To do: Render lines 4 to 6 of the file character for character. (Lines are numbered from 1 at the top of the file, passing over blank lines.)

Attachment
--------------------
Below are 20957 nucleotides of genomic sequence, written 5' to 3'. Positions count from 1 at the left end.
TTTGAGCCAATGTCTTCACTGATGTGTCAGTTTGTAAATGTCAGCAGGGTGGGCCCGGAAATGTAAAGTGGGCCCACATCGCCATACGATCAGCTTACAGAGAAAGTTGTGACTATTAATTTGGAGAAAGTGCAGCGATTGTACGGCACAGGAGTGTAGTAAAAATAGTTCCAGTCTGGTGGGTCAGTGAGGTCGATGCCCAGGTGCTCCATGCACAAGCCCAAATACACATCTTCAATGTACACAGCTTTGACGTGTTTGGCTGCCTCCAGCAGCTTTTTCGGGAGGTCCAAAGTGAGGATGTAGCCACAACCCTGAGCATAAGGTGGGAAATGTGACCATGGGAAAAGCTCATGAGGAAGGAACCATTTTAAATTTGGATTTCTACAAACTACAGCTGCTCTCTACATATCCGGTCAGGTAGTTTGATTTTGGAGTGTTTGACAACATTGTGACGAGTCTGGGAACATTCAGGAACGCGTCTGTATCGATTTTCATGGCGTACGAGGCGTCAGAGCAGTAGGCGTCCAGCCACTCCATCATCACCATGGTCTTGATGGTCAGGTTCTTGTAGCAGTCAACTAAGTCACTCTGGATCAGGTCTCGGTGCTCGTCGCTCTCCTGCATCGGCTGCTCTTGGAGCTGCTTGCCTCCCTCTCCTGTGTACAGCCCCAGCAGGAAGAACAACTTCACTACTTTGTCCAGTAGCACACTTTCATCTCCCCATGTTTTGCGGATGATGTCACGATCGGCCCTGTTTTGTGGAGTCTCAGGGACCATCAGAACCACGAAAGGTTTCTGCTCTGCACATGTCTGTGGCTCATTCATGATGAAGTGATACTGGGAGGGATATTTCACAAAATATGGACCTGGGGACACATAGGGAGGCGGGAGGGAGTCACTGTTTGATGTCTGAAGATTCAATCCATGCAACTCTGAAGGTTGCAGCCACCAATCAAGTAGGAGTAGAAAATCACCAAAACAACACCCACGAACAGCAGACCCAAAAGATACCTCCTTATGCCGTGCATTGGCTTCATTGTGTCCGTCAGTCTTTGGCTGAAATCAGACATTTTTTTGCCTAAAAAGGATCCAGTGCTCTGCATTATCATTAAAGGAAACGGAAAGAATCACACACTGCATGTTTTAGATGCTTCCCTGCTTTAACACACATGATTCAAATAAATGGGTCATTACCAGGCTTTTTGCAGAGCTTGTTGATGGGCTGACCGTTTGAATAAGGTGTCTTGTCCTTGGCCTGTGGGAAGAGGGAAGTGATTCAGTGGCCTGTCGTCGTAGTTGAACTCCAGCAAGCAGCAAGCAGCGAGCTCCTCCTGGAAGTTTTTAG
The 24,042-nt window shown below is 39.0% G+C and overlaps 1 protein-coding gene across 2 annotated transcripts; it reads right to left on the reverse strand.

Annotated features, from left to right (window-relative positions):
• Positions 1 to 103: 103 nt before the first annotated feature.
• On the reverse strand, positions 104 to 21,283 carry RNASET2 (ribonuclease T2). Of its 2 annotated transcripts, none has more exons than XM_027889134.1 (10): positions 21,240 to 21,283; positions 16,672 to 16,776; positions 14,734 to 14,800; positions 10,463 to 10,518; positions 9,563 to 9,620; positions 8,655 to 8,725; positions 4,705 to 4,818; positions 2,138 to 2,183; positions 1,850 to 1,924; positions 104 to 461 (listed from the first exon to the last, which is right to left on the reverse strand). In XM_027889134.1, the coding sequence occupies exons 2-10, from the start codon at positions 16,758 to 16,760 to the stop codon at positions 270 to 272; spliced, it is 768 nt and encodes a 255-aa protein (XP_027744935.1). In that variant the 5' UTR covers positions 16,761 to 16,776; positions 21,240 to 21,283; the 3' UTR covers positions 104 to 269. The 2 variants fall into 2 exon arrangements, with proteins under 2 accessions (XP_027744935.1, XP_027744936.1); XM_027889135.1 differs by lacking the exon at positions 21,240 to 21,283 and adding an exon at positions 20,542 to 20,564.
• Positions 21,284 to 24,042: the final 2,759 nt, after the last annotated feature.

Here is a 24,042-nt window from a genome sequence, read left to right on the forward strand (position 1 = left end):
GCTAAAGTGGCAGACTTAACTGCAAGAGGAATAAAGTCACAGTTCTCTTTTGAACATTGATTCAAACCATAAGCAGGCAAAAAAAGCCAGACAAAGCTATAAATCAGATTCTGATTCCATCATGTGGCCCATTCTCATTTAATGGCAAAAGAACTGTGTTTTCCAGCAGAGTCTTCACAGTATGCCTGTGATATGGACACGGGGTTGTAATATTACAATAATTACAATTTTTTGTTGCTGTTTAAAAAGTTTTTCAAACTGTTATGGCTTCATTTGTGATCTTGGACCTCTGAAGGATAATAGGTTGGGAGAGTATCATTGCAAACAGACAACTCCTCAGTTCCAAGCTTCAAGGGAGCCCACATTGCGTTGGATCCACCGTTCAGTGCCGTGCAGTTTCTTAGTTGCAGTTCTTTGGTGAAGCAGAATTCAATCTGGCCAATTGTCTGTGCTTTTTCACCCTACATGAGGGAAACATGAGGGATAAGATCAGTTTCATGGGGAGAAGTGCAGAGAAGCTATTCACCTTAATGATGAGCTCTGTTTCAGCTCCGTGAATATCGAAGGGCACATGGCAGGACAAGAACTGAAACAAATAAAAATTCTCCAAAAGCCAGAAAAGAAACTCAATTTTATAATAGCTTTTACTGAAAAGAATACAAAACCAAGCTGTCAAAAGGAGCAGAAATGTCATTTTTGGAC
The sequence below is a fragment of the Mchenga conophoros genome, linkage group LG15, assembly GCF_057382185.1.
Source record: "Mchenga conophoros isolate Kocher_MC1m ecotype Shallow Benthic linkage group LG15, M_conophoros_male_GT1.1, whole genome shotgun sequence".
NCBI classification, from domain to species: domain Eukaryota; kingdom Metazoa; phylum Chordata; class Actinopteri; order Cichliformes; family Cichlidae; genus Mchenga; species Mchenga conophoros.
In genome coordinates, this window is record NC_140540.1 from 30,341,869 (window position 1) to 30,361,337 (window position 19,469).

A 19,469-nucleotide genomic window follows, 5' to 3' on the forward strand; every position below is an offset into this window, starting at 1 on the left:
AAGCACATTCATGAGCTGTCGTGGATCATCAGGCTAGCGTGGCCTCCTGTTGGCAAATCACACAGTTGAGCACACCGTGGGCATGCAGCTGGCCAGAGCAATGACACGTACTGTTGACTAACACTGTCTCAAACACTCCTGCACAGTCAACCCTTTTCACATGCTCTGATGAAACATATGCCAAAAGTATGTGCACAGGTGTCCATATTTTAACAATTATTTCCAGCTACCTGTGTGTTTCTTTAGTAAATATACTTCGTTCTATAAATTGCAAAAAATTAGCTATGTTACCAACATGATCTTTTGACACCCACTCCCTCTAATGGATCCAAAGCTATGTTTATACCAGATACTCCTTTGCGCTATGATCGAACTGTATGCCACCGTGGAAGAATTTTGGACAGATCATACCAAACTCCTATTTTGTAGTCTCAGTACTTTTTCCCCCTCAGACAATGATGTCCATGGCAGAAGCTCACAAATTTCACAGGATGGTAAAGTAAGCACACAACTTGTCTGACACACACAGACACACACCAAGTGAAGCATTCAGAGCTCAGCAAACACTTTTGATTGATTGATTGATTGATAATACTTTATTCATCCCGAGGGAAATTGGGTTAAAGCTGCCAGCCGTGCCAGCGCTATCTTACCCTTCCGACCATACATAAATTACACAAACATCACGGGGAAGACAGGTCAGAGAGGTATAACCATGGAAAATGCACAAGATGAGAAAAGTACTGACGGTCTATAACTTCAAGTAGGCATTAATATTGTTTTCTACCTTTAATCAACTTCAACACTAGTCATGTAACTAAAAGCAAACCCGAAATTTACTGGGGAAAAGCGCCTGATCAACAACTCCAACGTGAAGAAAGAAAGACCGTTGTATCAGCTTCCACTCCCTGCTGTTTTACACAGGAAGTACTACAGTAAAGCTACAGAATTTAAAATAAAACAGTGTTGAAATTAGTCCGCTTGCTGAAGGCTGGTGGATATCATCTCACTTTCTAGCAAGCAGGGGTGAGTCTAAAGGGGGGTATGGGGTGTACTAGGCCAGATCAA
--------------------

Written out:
Annotated features, from left to right (window-relative positions):
• Positions 1 to 103: 103 nt before the first annotated feature.
• On the reverse strand, positions 104 to 21,283 carry RNASET2 (ribonuclease T2). Of its 2 annotated transcripts, none has more exons than XM_027889134.1 (10): positions 21,240 to 21,283; positions 16,672 to 16,776; positions 14,734 to 14,800; positions 10,463 to 10,518; positions 9,563 to 9,620; positions 8,655 to 8,725; positions 4,705 to 4,818; positions 2,138 to 2,183; positions 1,850 to 1,924; positions 104 to 461 (listed from the first exon to the last, which is right to left on the reverse strand). In XM_027889134.1, the coding sequence occupies exons 2-10, from the start codon at positions 16,758 to 16,760 to the stop codon at positions 270 to 272; spliced, it is 768 nt and encodes a 255-aa protein (XP_027744935.1). In that variant the 5' UTR covers positions 16,761 to 16,776; positions 21,240 to 21,283; the 3' UTR covers positions 104 to 269. The 2 variants fall into 2 exon arrangements, with proteins under 2 accessions (XP_027744935.1, XP_027744936.1); XM_027889135.1 differs by lacking the exon at positions 21,240 to 21,283 and adding an exon at positions 20,542 to 20,564.